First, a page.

Onions should be mature and dry when harvested. Onion bulbs need to be carefully handled to minimize bruising and cuts that can allow disease to enter. Onions need a period of curing or drying in order to seal the neck, prevent invasion of diseases and rot and to create a bright, crack-free skin. In temperate regions, curing is usually carried out in storage, but elsewhere, onions are lifted and left to dry in the field.
Excessive nitrogen can result in storage rots, causing yield losses during storage. It can also weaken plant tissues, increasing susceptibility to cold damage. Balanced crop nutrition can help to reduce storage rot by promoting healthy plants.
Later applications of nitrogen are the main cause of increased incidence of thick necks and rot in storage as well as for delayed maturity.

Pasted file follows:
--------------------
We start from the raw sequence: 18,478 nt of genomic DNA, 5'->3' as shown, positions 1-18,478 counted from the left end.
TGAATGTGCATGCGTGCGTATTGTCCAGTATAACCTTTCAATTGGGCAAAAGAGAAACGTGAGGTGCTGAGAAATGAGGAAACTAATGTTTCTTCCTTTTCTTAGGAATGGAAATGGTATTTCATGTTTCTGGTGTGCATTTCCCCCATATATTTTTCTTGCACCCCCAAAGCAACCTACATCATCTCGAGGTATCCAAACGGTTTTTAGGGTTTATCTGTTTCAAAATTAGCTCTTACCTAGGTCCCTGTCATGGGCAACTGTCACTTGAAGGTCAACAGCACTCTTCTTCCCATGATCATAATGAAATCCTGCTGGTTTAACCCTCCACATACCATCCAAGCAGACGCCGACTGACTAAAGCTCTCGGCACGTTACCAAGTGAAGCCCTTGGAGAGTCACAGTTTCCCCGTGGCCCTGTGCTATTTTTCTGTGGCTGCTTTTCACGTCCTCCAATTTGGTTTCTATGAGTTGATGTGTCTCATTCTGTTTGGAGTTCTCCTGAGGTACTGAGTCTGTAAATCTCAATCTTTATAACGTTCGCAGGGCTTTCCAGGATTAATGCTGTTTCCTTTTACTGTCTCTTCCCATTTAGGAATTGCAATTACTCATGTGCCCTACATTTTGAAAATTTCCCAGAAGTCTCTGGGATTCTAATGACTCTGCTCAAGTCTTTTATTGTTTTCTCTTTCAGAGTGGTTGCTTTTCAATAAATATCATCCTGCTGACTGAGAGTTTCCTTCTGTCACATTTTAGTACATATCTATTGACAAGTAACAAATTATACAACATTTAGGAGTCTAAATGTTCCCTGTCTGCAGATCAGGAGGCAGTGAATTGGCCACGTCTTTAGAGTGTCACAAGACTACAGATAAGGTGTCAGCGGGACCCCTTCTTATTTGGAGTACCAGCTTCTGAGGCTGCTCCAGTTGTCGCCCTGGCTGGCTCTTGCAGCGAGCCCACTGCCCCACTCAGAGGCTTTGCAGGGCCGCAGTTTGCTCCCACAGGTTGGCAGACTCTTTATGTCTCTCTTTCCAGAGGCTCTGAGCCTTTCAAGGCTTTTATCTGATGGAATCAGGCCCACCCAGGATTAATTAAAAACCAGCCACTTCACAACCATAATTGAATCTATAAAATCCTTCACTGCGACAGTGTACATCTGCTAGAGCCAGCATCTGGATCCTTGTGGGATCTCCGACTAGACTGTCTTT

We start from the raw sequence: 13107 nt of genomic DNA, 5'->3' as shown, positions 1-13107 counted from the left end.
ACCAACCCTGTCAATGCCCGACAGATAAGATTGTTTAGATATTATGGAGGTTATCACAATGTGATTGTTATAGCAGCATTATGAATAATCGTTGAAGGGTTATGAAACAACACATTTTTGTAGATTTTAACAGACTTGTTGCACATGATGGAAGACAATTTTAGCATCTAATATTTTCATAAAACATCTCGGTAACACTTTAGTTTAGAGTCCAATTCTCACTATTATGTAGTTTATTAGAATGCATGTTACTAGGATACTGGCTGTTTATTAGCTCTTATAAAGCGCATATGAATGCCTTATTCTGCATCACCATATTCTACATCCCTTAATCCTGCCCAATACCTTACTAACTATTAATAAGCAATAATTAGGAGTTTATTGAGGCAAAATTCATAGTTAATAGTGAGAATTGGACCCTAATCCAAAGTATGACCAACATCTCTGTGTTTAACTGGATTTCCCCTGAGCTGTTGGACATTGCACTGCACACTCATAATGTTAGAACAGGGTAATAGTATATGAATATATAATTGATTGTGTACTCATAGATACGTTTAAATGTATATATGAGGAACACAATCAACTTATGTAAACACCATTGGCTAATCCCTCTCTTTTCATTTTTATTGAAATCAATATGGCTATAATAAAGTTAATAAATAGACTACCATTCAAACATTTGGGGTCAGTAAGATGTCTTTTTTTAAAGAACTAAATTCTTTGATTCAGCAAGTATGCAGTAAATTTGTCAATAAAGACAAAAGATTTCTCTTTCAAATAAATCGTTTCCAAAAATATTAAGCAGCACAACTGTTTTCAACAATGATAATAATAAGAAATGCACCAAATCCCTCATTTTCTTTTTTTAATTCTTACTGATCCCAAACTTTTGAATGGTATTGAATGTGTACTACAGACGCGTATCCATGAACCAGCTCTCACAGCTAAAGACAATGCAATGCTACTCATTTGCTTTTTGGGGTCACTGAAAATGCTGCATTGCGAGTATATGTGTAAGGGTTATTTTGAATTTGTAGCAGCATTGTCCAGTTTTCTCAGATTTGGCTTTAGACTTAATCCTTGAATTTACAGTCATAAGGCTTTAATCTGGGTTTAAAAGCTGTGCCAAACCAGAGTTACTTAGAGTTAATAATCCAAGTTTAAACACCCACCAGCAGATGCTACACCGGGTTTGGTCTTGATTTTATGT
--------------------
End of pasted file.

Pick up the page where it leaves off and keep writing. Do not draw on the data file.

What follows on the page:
Calcium helps to improve tolerance to diseases. In association with magnesium, onion crops with high levels of calcium in the bulbs show less storage rots.
Calcium nitrate has been proven to be the most effective formulation in ensuring minimal onion rot in storage. It is important that Ca and K are in balance.
Boron and rotting in storage
Boron helps to improve calcium uptake and bulb quality. Research shows that a boron supply can reduce onion rotting during storage. This effect is associated with the micronutrient’s role in improving calcium accumulation in the bulb.